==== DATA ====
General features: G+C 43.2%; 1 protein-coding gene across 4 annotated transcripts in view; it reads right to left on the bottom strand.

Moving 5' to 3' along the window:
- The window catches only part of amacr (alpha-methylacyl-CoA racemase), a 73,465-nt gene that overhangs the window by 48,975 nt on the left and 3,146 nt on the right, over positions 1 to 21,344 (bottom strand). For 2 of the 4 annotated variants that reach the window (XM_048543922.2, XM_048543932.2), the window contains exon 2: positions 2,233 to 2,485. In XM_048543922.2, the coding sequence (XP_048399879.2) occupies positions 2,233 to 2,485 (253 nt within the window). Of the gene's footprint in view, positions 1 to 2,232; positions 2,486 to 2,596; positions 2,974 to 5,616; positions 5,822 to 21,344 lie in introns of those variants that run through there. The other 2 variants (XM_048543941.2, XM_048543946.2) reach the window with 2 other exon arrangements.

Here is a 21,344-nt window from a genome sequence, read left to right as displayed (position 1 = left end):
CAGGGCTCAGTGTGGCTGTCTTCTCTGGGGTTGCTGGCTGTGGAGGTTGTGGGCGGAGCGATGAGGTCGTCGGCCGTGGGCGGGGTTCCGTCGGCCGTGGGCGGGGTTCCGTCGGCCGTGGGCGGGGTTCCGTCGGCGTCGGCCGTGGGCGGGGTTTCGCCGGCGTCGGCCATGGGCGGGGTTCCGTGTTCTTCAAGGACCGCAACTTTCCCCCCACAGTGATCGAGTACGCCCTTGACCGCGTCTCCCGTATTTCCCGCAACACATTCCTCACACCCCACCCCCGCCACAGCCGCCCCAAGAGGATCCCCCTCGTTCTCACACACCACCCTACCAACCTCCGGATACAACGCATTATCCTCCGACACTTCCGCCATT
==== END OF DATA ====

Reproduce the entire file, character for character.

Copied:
General features: G+C 43.2%; 1 protein-coding gene across 4 annotated transcripts in view; it reads right to left on the bottom strand.

Moving 5' to 3' along the window:
- The window catches only part of amacr (alpha-methylacyl-CoA racemase), a 73,465-nt gene that overhangs the window by 48,975 nt on the left and 3,146 nt on the right, over positions 1 to 21,344 (bottom strand). For 2 of the 4 annotated variants that reach the window (XM_048543922.2, XM_048543932.2), the window contains exon 2: positions 2,233 to 2,485. In XM_048543922.2, the coding sequence (XP_048399879.2) occupies positions 2,233 to 2,485 (253 nt within the window). Of the gene's footprint in view, positions 1 to 2,232; positions 2,486 to 2,596; positions 2,974 to 5,616; positions 5,822 to 21,344 lie in introns of those variants that run through there. The other 2 variants (XM_048543941.2, XM_048543946.2) reach the window with 2 other exon arrangements.

Here is a 21,344-nt window from a genome sequence, read left to right as displayed (position 1 = left end):
CAGGGCTCAGTGTGGCTGTCTTCTCTGGGGTTGCTGGCTGTGGAGGTTGTGGGCGGAGCGATGAGGTCGTCGGCCGTGGGCGGGGTTCCGTCGGCCGTGGGCGGGGTTCCGTCGGCCGTGGGCGGGGTTCCGTCGGCGTCGGCCGTGGGCGGGGTTTCGCCGGCGTCGGCCATGGGCGGGGTTCCGTGTTCTTCAAGGACCGCAACTTTCCCCCCACAGTGATCGAGTACGCCCTTGACCGCGTCTCCCGTATTTCCCGCAACACATTCCTCACACCCCACCCCCGCCACAGCCGCCCCAAGAGGATCCCCCTCGTTCTCACACACCACCCTACCAACCTCCGGATACAACGCATTATCCTCCGACACTTCCGCCATT